In 2015-16 alone, the total cost of these cases was £467m. The NHS has been repeatedly warned over the dangers of CTG errors:

  • A 2009 study of 100 stillbirth claims by the NHS Litigation Authority found “the most frequent example of negligence was in misinterpretation of CTG traces (34 per cent) with 25 cases identified as midwife error”.
  • In 2012, the authority looked at a decade of maternity claims between 2000 and 2010, identifying 300 cases where abnormal CTG traces were not recognised or acted on. This study found midwives not seeking help when they should have done. It said 49 of the 50 midwifery related error claims needed obstetric assistance but help was only sought in 16 cases. In 33 claims, the midwife thought the CTG was normal when it was not.
  • In one third of the CTG cases identified in the study, 117 babies suffered brain damage while 27, almost 10 per cent, resulted in the baby’s death. The report concluded: “The main concern with cases of CTG interpretation is the disproportionately high value of the claims”, and the total cost was £466m. The report urged trusts to invest in training, simulation, staffing levels and technology.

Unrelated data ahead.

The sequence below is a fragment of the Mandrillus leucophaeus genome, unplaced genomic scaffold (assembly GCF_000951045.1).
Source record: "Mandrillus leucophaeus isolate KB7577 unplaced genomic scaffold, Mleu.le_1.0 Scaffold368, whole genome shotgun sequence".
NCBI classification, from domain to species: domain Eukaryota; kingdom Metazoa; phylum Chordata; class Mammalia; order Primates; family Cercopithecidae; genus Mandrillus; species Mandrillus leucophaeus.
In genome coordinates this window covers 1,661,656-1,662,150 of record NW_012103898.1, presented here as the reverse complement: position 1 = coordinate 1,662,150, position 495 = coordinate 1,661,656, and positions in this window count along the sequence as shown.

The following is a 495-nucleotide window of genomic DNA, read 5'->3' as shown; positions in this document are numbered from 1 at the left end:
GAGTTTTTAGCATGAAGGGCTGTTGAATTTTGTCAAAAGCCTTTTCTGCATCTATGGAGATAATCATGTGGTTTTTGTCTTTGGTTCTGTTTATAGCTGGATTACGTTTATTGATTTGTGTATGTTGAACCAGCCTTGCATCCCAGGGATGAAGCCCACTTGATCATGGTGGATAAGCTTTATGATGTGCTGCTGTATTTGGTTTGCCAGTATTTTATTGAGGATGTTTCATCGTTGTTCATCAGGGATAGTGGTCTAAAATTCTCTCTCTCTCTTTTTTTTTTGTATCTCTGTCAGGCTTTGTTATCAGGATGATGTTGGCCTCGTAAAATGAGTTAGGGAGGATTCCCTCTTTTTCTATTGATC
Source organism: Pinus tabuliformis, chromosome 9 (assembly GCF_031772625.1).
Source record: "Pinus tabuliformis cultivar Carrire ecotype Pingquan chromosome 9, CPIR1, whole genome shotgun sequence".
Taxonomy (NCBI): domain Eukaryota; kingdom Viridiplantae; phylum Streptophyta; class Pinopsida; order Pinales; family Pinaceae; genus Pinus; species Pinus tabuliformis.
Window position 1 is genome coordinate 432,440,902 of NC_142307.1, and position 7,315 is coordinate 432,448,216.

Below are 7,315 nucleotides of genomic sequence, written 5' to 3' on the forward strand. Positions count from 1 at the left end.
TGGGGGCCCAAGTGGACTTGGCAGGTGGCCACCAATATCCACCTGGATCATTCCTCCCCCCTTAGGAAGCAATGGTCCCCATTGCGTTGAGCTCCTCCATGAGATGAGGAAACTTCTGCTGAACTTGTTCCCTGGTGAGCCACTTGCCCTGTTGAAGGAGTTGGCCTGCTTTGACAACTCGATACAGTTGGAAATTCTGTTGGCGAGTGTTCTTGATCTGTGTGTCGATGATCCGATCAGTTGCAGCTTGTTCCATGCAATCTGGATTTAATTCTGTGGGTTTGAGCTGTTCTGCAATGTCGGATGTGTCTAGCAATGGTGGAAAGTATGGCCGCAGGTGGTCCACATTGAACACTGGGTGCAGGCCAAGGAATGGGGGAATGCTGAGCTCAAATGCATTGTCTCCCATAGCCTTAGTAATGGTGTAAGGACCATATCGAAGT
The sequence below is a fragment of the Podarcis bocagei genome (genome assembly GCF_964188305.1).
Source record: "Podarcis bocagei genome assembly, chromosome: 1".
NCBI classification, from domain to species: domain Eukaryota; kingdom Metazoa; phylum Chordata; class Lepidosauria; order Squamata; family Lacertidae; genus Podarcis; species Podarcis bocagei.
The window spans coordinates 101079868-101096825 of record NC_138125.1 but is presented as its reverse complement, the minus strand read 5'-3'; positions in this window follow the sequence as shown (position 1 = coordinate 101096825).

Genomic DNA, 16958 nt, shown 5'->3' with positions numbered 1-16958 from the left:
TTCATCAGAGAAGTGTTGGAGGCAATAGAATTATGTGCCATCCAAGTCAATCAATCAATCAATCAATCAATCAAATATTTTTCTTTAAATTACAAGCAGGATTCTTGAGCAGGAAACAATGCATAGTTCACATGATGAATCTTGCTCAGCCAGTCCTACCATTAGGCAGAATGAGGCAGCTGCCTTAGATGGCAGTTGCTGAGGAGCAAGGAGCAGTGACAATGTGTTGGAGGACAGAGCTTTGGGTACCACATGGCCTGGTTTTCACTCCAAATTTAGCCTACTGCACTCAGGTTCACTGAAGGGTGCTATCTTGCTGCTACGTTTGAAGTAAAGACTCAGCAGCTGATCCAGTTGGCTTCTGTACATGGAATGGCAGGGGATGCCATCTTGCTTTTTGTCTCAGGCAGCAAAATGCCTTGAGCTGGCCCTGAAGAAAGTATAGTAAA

• In 2013, a study of perinatal mortality for NHS Cumbria looked at 60 deaths and concluded one of the common themes was “a failure to act on a suspicious CTG”.
  • A report by the West Midlands Perinatal Institute in 2010 found 18 out of 25 baby deaths it examined involved a failure to recognise an abnormal CTG reading.

Commonplace failings

In recent months significant concerns have been raised by coroners about the standards of education and training for midwives after the deaths of babies who were starved of oxygen when warning signs were missed.

  • Thomas Osbourne, senior coroner for Bedfordshire and Luton, wrote to Luton and Dunstable Hospital in January after baby Albie Marlowe was stillborn. Doctors went ahead with a normal delivery despite a “suspicious” CTG trace. Mr Osbourne said Albie’s mother had “begged” for a caesarean and expressed concerns that mothers at the trust were “not having their wishes respected and this is putting babies’ lives at risk”.